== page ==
Another great week of answers for the #NieldsXVII Story Contest. This week we had another hard time picking a winner, so we had to bring in the tie-breaker again with the impartial Matthew. We continue to be humbled and amazed by the stories coming in. Besides the winner, we’ll be reaching out to all of this week’s participants individually with a special thank you.
Thanks to everyone, and we’ll see you with a new question on Monday!
Your House is Strong.
Last year the Nields played a house concert in my house, my old St. Louis house. Over the years my house emptied, of children as they grew up, of my partner as she went to assisted living, of pets as they aged and left the earth. And my house no longer welcomed guests. There were no delicious smells of meals cooked and shared, no sounds of conversations, laughter, music… Caring for loved ones as they aged and ultimately left me took over my life. I closed the windows and doors and the house was shut down.
Then my friend Jill convinced me to host a house concert.. one and then The Nields. That night the house was full, the music glorious, the love palpable, the laughter genuine, and the house came alive. They sang “Your House Is Strong” and I knew where the broken parts were and I knew that the light could come through, and if my house is strong, then so am I.
The only thing we can say about the answers to this week’s question is, “Wow.” We’re learning a lot about our fans that we never could have anticipated. The stories this week were personal, generous, and in many cases (we’re going to say it): DEEP. We couldn’t pick just one. Luckily we have a new team member, Matthew, who acts as our tie-breaker.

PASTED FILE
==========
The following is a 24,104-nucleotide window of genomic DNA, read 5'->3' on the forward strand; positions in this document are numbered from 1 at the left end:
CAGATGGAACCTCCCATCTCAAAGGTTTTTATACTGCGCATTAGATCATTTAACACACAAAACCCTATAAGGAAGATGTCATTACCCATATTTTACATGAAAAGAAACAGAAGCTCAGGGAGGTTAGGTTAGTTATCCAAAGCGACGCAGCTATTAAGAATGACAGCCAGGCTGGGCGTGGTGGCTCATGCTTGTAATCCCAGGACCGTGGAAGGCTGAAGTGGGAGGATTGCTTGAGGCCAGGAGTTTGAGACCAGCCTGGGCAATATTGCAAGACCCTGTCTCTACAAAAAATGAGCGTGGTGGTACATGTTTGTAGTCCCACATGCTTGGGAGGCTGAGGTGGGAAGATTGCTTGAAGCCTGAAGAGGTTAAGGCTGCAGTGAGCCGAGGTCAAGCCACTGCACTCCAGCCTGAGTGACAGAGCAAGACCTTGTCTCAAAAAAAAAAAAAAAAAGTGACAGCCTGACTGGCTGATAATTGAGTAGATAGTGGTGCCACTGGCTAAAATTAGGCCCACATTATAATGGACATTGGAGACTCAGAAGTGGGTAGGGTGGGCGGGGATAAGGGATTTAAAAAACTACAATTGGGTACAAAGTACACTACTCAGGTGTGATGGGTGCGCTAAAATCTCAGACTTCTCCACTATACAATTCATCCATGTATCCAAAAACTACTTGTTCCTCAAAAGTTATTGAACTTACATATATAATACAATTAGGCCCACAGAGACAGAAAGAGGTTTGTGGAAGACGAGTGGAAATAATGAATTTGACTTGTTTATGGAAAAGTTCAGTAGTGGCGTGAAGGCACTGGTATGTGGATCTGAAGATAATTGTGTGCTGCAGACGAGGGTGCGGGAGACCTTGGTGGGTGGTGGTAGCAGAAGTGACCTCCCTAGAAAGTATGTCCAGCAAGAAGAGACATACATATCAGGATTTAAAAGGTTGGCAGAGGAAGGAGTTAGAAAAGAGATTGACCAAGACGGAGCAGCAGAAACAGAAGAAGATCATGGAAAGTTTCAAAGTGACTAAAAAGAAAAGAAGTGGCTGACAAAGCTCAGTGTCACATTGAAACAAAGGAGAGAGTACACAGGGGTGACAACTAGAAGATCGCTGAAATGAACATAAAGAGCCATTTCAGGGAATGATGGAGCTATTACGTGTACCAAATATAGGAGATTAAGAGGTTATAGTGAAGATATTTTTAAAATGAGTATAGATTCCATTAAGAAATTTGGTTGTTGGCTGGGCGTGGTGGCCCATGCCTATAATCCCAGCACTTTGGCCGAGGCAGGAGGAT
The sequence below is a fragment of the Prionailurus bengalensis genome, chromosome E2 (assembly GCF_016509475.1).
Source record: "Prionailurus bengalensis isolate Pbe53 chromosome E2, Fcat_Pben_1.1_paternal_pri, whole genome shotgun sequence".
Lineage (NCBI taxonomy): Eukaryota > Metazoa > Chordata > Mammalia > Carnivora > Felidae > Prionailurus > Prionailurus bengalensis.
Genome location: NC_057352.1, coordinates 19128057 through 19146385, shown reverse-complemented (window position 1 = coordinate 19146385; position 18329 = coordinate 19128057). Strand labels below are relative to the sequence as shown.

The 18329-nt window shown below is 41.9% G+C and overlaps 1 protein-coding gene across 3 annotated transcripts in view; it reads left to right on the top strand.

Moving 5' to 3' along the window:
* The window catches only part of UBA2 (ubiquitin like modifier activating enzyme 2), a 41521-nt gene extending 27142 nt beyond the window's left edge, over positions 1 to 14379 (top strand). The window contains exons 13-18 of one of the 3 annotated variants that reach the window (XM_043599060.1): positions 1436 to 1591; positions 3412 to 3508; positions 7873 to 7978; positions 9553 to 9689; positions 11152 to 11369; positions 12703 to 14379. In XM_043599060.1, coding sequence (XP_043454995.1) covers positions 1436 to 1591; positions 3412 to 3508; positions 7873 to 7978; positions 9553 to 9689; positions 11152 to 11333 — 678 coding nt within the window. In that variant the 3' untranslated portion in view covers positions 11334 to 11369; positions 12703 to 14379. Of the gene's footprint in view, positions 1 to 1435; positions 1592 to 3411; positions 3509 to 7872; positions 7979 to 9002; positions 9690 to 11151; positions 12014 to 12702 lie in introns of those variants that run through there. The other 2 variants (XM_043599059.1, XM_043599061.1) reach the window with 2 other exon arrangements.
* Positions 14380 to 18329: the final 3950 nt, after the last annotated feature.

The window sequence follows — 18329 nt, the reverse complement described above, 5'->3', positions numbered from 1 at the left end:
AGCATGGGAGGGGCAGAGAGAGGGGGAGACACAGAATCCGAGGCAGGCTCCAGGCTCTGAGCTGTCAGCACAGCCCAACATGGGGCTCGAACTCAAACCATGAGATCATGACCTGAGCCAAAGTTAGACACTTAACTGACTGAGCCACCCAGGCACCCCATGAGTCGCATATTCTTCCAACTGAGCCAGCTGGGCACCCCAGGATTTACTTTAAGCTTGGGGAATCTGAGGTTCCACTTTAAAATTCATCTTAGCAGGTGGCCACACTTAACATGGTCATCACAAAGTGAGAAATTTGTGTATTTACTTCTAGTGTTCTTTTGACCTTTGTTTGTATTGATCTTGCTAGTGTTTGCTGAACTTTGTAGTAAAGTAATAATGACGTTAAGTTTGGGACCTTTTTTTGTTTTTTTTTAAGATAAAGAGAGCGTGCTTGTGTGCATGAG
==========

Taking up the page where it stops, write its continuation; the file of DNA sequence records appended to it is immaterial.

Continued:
We cannot thank you guys enough for sharing your stories. Know, that even if your story isn’t the week’s pick, we’ve both read them, multiple times, and they continue to convince us we have the best fans in the world.
So without further gushing…
I am not stupid.
I went to Harvard.
However, on July 3rd 2007 at around 10:30am I began experiencing a persistent back pain.
I was a mother by noon.
I delivered the baby all by myself in my posh Atlanta apartment before I called 911. The last clear thought that I remember having was “thank God it’s a girl”. We were taken to Fulton County Hospital in separate ambulances.
I kept thinking about how I just drank through an entire pregnancy and had no business caring for a child, especially one who would probably have special needs.
I kept thinking I cannot possibly keep her.
After I was settled into a hospital room, I had to start figuring out what to tell people.
I decided to tell my sister Alice first. She was at work and I couldn’t reach her right away. When she finally called me back, she offered to tell my parents. I was so grateful. She was also very straightforward about giving the baby up. She said “don’t do it, just come home.”
They brought me the baby who they estimated to be 8 weeks early. The baby was flawless except for her tiny size and underdeveloped ears. No signs of FAS.